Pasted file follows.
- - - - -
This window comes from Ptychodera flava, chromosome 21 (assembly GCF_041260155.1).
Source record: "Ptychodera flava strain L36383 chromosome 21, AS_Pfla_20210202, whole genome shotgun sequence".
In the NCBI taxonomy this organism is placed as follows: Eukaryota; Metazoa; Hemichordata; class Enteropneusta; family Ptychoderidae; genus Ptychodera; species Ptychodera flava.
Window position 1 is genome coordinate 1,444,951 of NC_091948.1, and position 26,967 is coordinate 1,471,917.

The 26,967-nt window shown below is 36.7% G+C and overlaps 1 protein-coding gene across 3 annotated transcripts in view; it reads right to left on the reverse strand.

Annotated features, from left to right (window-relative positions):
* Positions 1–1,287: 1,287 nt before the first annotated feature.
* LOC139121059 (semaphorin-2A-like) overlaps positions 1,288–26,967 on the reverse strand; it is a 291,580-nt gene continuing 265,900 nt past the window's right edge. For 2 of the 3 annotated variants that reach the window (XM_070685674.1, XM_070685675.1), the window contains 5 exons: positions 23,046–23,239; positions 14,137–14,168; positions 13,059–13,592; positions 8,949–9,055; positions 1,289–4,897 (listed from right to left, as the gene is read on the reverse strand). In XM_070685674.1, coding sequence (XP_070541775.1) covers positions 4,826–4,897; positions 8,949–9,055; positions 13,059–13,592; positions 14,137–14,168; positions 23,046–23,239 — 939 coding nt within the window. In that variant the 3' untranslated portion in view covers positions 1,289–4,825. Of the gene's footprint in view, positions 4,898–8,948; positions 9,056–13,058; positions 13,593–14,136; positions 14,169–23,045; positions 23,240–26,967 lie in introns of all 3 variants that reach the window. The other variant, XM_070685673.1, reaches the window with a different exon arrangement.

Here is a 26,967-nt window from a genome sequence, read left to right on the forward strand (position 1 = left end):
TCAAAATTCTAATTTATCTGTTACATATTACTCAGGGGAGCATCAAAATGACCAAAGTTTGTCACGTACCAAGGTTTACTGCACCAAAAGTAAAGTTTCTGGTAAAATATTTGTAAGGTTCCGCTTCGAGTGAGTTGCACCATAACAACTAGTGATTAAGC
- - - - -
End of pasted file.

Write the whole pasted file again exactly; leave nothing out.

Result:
This window comes from Ptychodera flava, chromosome 21 (assembly GCF_041260155.1).
Source record: "Ptychodera flava strain L36383 chromosome 21, AS_Pfla_20210202, whole genome shotgun sequence".
In the NCBI taxonomy this organism is placed as follows: Eukaryota; Metazoa; Hemichordata; class Enteropneusta; family Ptychoderidae; genus Ptychodera; species Ptychodera flava.
Window position 1 is genome coordinate 1,444,951 of NC_091948.1, and position 26,967 is coordinate 1,471,917.

The 26,967-nt window shown below is 36.7% G+C and overlaps 1 protein-coding gene across 3 annotated transcripts in view; it reads right to left on the reverse strand.

Annotated features, from left to right (window-relative positions):
* Positions 1–1,287: 1,287 nt before the first annotated feature.
* LOC139121059 (semaphorin-2A-like) overlaps positions 1,288–26,967 on the reverse strand; it is a 291,580-nt gene continuing 265,900 nt past the window's right edge. For 2 of the 3 annotated variants that reach the window (XM_070685674.1, XM_070685675.1), the window contains 5 exons: positions 23,046–23,239; positions 14,137–14,168; positions 13,059–13,592; positions 8,949–9,055; positions 1,289–4,897 (listed from right to left, as the gene is read on the reverse strand). In XM_070685674.1, coding sequence (XP_070541775.1) covers positions 4,826–4,897; positions 8,949–9,055; positions 13,059–13,592; positions 14,137–14,168; positions 23,046–23,239 — 939 coding nt within the window. In that variant the 3' untranslated portion in view covers positions 1,289–4,825. Of the gene's footprint in view, positions 4,898–8,948; positions 9,056–13,058; positions 13,593–14,136; positions 14,169–23,045; positions 23,240–26,967 lie in introns of all 3 variants that reach the window. The other variant, XM_070685673.1, reaches the window with a different exon arrangement.

Here is a 26,967-nt window from a genome sequence, read left to right on the forward strand (position 1 = left end):
TCAAAATTCTAATTTATCTGTTACATATTACTCAGGGGAGCATCAAAATGACCAAAGTTTGTCACGTACCAAGGTTTACTGCACCAAAAGTAAAGTTTCTGGTAAAATATTTGTAAGGTTCCGCTTCGAGTGAGTTGCACCATAACAACTAGTGATTAAGC